The photograph above is interesting in this regard as it places two conventions in tension with one another, as both face and hands are present, though it is the hands that are most prominent, and not simply because they are larger and more to scale, or because they are more prominent in the photograph, but also because they are a first order representation, while the face on the bumper sticker is a second order representation (a photograph of a photograph).  The hands, in this sense, are “more” real, and while they could belong to the child pictured on the bumper sticker, we can’t know that for sure.  And so the photograph encourages us to consider the relationship between the two—both the hands and face and the orders of representation in which they operate.  In short, the hands, which are front and center and mark a universal humanity, hold and display a sentiment that no doubt effects the child pictured, but potentially extends beyond him or her as well—one can imagine other children on display.  The photograph is part of a slide show that marks a peace rally on Chicago’s South Side, and so it marks a particular event, but it also stands as an invitation to consider the sense in which the random and criminal violence that cuts young lives (and others) too short is larger than any one city.

But of course, there are limits here as well.  And the juxtaposition of face and hands indicates that as well.  To get the point, substitute the face of a white child on the bumper sticker.  There is no doubt that white children are the victims of random and criminal violence in our urban centers, but on the whole that is not the core of the problem (though a problem it is, to be sure).  And so even as the focus on the hands frames exigency as more or less universal—and thus invites a more generalized compassion, if not responsibility for the situation—the face in the background is a reminder that like most problems this one is localized by particular sites and circumstances.

Photo Credit: Scott Olson/Getty Images North America

September 10th, 2012

Hiding the Cost of War

Posted by Lucaites in boots and hands, visualizing war

The photograph above is of Tammy Duckworth, a candidate for U.S. Congress in Illinois’ Eighth District, speaking at the Democratic National Convention this past week. She is also a war hero, having been among the first women to fly combat missions in Iraq, losing both of her legs when a grenade landed in her lap while piloting a Blackhawk helicopter north of Baghdad.  Her opponent for Congress, the incumbent Republican Joe Walsh has accused her of not being a “true hero” because she makes a point of discussing her military service in her campaign.  To quote former President Clinton in a different context, “that takes some brass,” especially coming from someone who has never served a day in the military in his life.  But the photograph above is not about Congressman Walsh’s Neanderthal attitudes nor even about Tammy Duckworth’s heroic service and sacrifice to her nation—or at least not explicitly so.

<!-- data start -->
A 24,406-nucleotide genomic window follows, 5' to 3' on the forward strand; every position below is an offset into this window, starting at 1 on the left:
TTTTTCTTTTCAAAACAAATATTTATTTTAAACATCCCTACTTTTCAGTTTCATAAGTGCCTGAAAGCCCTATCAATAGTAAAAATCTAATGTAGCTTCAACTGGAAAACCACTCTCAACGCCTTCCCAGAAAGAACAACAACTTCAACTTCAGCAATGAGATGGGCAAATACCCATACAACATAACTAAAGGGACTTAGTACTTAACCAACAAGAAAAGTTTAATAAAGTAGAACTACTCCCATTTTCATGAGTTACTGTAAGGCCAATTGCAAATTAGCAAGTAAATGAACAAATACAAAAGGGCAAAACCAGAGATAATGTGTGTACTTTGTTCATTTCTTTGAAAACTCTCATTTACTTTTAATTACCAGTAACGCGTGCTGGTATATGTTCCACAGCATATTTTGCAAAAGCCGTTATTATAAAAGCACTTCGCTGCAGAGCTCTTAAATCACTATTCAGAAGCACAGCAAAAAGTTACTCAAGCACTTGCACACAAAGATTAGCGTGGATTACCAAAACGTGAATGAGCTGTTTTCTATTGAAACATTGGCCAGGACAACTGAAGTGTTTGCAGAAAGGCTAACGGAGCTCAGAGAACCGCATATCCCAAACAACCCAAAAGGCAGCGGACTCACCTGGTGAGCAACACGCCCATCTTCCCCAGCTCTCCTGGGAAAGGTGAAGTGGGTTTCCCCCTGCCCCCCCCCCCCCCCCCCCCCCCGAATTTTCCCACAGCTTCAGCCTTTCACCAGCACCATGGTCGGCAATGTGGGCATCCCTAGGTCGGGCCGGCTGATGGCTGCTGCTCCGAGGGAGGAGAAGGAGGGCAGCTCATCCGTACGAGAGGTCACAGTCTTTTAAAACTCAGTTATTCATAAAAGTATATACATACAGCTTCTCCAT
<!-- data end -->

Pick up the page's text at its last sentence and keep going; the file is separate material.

Shot from behind the podium and at a high angle that crops her body at the waist and accents her prosthetic legs, the photograph emphasizes what the viewing audience could not see—at least not while she was speaking. Viewed from the front we see a face, the marker of the liberal individual, a person.  And any person who can make their way onto the national stage to address a live audience of thousands and a mass mediated audience of millions can’t be doing all that bad.

Viewed from the back, however, the photograph invites a different story.  It reminds us of the terrible price that this individual paid—and now note that she is anonymous, faceless, another casualty of war but not one that we have to address directly.  In short, the photograph is an aide memoire to what we desperately don’t want to see, to what we want actively to forget: that we sent her into battle and the price she paid is really our debt, but it is a debt we have no way of paying.

In a sense, the photograph is a comment on the hundreds of images we see of the more than 1,200 veterans who have lost limbs in the Iraq and Afghanistan wars and yet, through the wonders of modern medical technology (ironically made possible because of advances in “war medicine”), survived to live what appear to be so-called “normal” lives.  And indeed, it is the emphasis on appearance that is very much to the point, for in the end we rarely learn very much about the ordinary lives that such people live and pain, trauma, and hardships that they face.